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. 2019;74(1):11-17.
doi: 10.1159/000495037. Epub 2018 Nov 28.

L-Carnitine Supplementation Increases Trimethylamine-N-Oxide but Not Markers of Atherosclerosis in Healthy Aged Women

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L-Carnitine Supplementation Increases Trimethylamine-N-Oxide but Not Markers of Atherosclerosis in Healthy Aged Women

Joanna J Samulak et al. Ann Nutr Metab. .

Abstract

Background: L-carnitine can be metabolized to trimethylamine N-oxide (TMAO), a molecule that promotes atherogenesis through its interaction with macrophages and lipid metabolism.

Objective: The aim of the present study was to assess whether L-carnitine supplementation may promote changes in selected serum biomarkers of atherosclerosis.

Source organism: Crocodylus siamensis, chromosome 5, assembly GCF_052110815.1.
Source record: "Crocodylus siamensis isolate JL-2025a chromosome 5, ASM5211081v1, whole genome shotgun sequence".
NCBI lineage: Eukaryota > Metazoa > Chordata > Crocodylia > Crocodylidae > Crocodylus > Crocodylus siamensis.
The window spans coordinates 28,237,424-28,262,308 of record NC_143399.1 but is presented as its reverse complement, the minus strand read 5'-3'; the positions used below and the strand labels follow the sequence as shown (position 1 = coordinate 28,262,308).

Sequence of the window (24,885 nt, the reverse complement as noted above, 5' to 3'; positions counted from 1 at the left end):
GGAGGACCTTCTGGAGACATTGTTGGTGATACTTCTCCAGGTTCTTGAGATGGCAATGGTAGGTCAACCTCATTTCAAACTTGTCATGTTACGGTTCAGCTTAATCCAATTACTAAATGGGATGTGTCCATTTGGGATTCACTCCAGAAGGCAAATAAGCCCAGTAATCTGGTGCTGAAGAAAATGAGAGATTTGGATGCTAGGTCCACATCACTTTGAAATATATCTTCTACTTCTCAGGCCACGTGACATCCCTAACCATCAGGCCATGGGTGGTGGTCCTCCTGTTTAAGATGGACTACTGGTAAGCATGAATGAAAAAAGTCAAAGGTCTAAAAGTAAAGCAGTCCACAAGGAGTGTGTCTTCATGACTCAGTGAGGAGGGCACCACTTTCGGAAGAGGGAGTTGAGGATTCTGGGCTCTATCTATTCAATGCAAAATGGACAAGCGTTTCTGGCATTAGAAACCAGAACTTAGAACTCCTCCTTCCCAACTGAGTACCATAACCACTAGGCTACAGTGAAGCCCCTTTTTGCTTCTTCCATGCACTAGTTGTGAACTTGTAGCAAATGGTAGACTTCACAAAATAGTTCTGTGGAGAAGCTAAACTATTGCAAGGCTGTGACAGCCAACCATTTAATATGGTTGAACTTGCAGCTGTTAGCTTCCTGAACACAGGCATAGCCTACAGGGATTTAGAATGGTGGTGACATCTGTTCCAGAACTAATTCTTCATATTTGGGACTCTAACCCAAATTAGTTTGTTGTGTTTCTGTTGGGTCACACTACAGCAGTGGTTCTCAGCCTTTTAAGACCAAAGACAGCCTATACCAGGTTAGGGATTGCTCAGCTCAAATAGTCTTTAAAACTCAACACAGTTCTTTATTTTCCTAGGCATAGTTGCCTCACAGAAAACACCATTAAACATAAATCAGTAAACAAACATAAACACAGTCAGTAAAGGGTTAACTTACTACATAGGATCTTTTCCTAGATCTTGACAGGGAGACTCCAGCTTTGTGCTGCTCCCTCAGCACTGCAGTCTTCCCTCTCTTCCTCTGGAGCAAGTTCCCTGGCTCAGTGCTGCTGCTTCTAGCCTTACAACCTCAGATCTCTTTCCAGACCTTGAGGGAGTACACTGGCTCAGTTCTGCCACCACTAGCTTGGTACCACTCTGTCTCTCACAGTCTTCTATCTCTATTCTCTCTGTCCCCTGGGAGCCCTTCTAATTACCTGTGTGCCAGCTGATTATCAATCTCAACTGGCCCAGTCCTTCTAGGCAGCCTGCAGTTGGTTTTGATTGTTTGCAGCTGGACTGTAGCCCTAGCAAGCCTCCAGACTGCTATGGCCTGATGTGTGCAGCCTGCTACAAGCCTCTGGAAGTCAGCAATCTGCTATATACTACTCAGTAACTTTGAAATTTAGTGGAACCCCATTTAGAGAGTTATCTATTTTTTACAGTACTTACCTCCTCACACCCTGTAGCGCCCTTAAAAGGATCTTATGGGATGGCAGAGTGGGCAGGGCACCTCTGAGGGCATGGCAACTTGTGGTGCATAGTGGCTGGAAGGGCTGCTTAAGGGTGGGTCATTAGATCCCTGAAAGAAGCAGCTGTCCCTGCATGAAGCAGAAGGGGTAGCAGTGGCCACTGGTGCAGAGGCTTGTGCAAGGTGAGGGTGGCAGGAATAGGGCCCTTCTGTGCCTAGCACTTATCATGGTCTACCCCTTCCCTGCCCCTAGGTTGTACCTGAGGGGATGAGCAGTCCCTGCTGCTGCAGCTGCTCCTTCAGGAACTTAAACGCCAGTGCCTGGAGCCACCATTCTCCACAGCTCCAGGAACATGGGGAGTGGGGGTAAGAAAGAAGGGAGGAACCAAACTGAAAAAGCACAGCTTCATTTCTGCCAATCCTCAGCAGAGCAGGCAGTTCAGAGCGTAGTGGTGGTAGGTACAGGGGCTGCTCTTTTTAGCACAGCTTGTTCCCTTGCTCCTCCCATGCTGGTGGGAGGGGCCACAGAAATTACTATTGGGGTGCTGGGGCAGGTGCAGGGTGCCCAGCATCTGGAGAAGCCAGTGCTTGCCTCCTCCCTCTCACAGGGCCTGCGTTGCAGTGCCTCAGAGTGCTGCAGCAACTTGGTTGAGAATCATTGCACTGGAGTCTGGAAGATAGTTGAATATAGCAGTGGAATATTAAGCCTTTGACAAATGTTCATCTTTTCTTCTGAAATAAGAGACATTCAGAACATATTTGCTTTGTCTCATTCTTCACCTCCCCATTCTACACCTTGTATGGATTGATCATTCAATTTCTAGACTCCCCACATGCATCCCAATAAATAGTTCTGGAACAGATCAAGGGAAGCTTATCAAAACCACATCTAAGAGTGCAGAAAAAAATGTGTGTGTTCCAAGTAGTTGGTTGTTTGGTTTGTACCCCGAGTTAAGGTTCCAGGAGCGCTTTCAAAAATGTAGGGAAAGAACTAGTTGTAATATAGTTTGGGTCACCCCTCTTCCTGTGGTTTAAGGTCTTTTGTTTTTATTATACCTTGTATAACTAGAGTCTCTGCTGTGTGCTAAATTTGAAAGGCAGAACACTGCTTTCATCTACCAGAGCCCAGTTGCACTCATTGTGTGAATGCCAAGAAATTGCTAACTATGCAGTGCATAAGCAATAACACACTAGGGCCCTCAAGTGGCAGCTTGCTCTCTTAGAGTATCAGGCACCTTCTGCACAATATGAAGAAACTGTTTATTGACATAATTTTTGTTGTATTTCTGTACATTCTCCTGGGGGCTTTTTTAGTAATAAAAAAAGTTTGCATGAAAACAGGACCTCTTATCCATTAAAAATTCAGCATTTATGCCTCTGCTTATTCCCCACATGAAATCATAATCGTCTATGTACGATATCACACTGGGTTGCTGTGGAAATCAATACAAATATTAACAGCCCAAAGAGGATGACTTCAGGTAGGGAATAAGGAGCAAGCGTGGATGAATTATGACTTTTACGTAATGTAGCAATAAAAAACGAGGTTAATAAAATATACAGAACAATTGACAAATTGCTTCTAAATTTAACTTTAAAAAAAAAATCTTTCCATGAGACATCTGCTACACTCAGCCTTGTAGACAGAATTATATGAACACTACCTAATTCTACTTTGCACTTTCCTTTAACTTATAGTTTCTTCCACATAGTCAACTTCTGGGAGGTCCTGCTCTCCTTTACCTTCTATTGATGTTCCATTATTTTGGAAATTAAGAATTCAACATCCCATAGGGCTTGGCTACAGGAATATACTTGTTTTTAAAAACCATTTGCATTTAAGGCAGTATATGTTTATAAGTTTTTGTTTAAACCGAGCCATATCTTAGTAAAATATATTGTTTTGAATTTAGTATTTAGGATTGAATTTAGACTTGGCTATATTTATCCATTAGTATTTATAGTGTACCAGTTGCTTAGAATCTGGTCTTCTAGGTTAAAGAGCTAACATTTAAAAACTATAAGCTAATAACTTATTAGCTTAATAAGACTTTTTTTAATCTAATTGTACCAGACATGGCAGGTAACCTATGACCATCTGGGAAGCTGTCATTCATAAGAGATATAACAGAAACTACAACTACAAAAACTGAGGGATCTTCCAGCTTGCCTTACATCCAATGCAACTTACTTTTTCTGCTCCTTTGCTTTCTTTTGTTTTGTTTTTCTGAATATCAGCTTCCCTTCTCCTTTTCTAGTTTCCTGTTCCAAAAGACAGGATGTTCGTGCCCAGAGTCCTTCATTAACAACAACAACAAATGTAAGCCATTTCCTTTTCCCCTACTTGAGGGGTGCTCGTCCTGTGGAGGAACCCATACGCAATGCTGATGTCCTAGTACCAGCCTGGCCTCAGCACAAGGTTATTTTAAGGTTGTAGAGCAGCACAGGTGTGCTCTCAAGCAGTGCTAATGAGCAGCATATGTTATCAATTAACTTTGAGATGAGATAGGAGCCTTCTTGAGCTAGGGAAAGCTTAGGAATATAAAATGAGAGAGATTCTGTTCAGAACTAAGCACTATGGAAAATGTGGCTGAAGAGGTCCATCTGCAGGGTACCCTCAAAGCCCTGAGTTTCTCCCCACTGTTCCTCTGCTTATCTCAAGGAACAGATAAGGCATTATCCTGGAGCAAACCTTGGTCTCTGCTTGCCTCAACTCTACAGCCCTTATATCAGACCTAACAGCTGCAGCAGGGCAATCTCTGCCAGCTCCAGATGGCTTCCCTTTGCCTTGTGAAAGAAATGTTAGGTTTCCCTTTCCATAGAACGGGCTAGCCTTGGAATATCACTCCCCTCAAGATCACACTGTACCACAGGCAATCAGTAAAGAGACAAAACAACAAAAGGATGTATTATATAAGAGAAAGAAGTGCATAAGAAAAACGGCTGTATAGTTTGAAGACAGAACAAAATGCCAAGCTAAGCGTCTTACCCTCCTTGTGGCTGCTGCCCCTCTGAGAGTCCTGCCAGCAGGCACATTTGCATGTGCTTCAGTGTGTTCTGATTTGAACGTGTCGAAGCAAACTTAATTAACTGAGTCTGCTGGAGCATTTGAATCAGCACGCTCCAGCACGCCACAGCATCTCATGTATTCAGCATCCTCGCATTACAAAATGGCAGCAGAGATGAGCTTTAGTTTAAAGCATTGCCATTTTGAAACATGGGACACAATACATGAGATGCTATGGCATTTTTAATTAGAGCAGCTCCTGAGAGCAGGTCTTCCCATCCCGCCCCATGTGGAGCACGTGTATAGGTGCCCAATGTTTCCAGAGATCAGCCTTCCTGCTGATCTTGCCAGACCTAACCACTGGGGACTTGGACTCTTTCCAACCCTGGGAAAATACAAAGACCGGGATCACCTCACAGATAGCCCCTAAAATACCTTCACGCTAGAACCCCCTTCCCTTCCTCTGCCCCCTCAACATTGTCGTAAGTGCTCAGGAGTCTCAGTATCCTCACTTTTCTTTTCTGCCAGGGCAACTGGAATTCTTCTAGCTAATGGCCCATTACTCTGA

Methods: Before the start, in the mid-point and after completing the 24-weeks supplementation protocol, fasting blood samples were taken from the antecubital vein. Plasma free L-carnitine and TMAO were determined by the UPLC/MS/MS method. Serum proteins were determined by the enzyme immunoassay method using commercially available kits. Total cholesterol, high-density lipoprotein-cholesterol, low-density lipoprotein-cholesterol, and triglycerides have been determined using standard automatic analyzer.

Results: L-carnitine supplementation elevated fasting plasma carnitine in the mid-point of our study and it remained increased until the end of supplementation period. Moreover, it induced tenfold increase in plasma TMAO concentration but did not affect serum C-reactive protein, interleukin-6, tumour necrosis factor-α, L-selectin, P-selectin, vascular cell adhesion molecule-1, intercellular adhesion molecule-1 or lipid profile markers.

Conclusion: We demonstrated that -although oral L-carnitine supplementation significantly -increased plasma TMAO concentration, no lipid profile changes or other markers of adverse cardiovascular events were detected in healthy aged women over the period of 24 weeks.

Keywords: Aging; Cardiovascular health; Inflammation.

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